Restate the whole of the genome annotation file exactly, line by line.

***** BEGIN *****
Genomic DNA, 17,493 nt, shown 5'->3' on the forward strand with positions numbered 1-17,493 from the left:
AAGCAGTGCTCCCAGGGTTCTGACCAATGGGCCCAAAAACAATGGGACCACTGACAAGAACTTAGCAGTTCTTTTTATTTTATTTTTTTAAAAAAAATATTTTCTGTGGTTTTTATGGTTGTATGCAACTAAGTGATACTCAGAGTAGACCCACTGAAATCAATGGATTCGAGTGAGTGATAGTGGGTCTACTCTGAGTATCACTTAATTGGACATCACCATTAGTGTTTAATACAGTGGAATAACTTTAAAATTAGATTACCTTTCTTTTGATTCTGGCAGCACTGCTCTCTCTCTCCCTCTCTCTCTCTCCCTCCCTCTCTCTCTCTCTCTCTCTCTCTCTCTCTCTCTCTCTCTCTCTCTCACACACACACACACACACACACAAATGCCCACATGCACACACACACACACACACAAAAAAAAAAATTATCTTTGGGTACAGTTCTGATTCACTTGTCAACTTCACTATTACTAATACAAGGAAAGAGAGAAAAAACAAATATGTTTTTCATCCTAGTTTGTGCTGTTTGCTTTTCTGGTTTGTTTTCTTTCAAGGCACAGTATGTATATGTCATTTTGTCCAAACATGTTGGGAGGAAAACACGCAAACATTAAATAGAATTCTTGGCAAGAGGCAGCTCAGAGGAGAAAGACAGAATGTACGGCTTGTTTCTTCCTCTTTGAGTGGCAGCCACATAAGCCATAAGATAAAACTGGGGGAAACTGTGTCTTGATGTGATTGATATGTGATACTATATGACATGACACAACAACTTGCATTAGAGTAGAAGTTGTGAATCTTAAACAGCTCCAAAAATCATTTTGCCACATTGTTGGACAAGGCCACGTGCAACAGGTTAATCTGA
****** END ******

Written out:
Genomic DNA, 17,493 nt, shown 5'->3' on the forward strand with positions numbered 1-17,493 from the left:
AAGCAGTGCTCCCAGGGTTCTGACCAATGGGCCCAAAAACAATGGGACCACTGACAAGAACTTAGCAGTTCTTTTTATTTTATTTTTTTAAAAAAAATATTTTCTGTGGTTTTTATGGTTGTATGCAACTAAGTGATACTCAGAGTAGACCCACTGAAATCAATGGATTCGAGTGAGTGATAGTGGGTCTACTCTGAGTATCACTTAATTGGACATCACCATTAGTGTTTAATACAGTGGAATAACTTTAAAATTAGATTACCTTTCTTTTGATTCTGGCAGCACTGCTCTCTCTCTCCCTCTCTCTCTCTCCCTCCCTCTCTCTCTCTCTCTCTCTCTCTCTCTCTCTCTCTCTCTCTCTCTCACACACACACACACACACACACAAATGCCCACATGCACACACACACACACACACAAAAAAAAAAATTATCTTTGGGTACAGTTCTGATTCACTTGTCAACTTCACTATTACTAATACAAGGAAAGAGAGAAAAAACAAATATGTTTTTCATCCTAGTTTGTGCTGTTTGCTTTTCTGGTTTGTTTTCTTTCAAGGCACAGTATGTATATGTCATTTTGTCCAAACATGTTGGGAGGAAAACACGCAAACATTAAATAGAATTCTTGGCAAGAGGCAGCTCAGAGGAGAAAGACAGAATGTACGGCTTGTTTCTTCCTCTTTGAGTGGCAGCCACATAAGCCATAAGATAAAACTGGGGGAAACTGTGTCTTGATGTGATTGATATGTGATACTATATGACATGACACAACAACTTGCATTAGAGTAGAAGTTGTGAATCTTAAACAGCTCCAAAAATCATTTTGCCACATTGTTGGACAAGGCCACGTGCAACAGGTTAATCTGA